Trebević

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Trebević
Trebevic.jpg
Trebević, view from Sarajevo
Elevation 1,627 m (5,338 ft)
Location
Location Bosnia and Herzegovina
Range Dinaric Alps
Coordinates Coordinates: 43°49′24″N 18°26′56″E / 43.82333°N 18.44889°E / 43.82333; 18.44889

Trebević is a mountain in central Bosnia and Herzegovina. It is found directly to the southeast of Sarajevo, territory of East Sarajevo city, bordering Jahorina mountain. Trebević is 1627 meters (5338 ft) tall, making it the second shortest of the Sarajevo mountains.

During the Middle Ages, Trebević was known as Zlatni Do. During the 1984 Winter Olympics Trebević, like the other Sarajevo mountains, was used for a number of Olympic events, such as bobsledding. During the Siege of Sarajevo, Trebević took on a darker role as its elevations proved ideal positions for besieging artillery and the mountain became a key fighting ground.

Trebević today is not as important of a tourist destination as Igman or Bjelašnica, largely due to the heavy fighting that took place in the early 1990s. Still, most of the land mines are now cleared. There are numerous hotels, mountaineering homes, and other such structures on Trebević and the immediate area.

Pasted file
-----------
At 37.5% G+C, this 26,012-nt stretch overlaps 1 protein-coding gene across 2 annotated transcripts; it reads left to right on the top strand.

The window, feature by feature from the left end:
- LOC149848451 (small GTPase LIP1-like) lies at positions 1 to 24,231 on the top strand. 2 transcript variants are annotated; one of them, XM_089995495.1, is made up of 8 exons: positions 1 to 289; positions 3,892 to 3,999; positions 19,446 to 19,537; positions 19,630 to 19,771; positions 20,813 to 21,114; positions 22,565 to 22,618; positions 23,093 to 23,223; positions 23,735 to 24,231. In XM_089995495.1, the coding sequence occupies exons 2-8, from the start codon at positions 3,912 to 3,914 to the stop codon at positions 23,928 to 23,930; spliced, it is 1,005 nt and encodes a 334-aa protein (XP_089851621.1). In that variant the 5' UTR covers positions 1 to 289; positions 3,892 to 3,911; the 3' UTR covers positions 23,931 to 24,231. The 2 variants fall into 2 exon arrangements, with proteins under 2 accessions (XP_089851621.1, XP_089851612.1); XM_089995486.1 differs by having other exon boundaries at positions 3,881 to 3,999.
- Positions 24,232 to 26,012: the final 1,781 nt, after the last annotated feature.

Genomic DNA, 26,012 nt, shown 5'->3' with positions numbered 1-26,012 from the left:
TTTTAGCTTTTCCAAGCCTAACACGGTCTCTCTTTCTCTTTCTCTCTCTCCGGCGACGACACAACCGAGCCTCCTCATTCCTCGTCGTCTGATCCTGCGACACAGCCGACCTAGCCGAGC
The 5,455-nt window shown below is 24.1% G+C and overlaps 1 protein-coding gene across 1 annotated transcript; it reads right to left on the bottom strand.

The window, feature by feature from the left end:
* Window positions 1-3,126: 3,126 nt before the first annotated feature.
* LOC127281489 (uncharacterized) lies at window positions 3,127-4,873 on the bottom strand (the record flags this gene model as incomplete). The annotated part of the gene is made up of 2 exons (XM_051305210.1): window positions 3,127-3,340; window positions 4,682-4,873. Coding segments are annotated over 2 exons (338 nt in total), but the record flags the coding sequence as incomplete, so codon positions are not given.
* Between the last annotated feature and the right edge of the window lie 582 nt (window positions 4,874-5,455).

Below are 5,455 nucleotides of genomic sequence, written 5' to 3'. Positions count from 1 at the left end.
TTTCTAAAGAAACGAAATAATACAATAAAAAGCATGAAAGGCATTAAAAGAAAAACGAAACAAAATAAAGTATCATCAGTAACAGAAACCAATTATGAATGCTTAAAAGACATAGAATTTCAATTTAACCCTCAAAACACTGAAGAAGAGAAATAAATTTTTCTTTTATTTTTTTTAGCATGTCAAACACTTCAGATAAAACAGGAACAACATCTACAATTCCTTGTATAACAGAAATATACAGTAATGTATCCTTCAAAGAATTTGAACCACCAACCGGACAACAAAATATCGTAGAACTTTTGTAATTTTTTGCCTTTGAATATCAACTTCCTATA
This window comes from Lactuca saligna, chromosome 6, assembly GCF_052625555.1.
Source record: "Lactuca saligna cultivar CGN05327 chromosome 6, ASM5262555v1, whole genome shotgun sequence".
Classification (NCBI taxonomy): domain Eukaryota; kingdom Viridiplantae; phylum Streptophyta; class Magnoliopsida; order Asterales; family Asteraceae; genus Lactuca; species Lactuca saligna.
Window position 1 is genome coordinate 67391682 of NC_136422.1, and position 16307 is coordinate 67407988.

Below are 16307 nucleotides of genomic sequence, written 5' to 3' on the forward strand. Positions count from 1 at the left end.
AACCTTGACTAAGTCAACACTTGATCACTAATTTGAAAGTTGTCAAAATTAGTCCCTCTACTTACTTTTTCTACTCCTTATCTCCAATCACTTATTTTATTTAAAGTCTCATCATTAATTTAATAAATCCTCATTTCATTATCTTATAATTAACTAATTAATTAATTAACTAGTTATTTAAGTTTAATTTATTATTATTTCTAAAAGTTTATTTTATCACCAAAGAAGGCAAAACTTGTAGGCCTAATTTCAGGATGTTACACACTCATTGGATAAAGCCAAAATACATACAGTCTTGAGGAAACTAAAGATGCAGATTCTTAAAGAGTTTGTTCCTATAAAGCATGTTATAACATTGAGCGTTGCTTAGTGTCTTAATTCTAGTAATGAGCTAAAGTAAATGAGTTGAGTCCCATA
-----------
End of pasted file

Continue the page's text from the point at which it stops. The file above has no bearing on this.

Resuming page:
1984 Winter Olympics[edit]

For more details on this topic, see Sarajevo Olympic Bobsleigh and Luge Track.
For more details on this topic, see 1984 Winter Olympics.

Orthodox cross controversy[edit]

In March 2008, a Bosnian Serb organization Savez logoraša Republike Srpske (Association of Bosnian Serb War Prisoners), led by Branislav Dukić, announced its intention to erect a giant 26-meter (85 foot) high Orthodox Christian cross at the part of the mountain on Republika Srpska territory in order to commemorate the Serb victims in Sarajevo during the Bosnian War.[1] The idea followed a move by Bosnian Croats who erected a Catholic Christian cross on Hum Hill above Mostar, remembering Croats killed there during the Bosnian War.[2]

The announcement enraged some in the Muslim Bosniak-majority Sarajevo, with the city's Bosniak mayor Semiha Borovac saying that such a cross would "harm a fragile process of rebuilding confidence between people of different ethnic groups".[2] High Representative for Bosnia and Herzegovina Miroslav Lajčák also asked Republika Srpska authorities not to allow the construction of the cross.[3]

As of October 2013, the construction is reportedly still in the preparation phase.[4]

References[edit]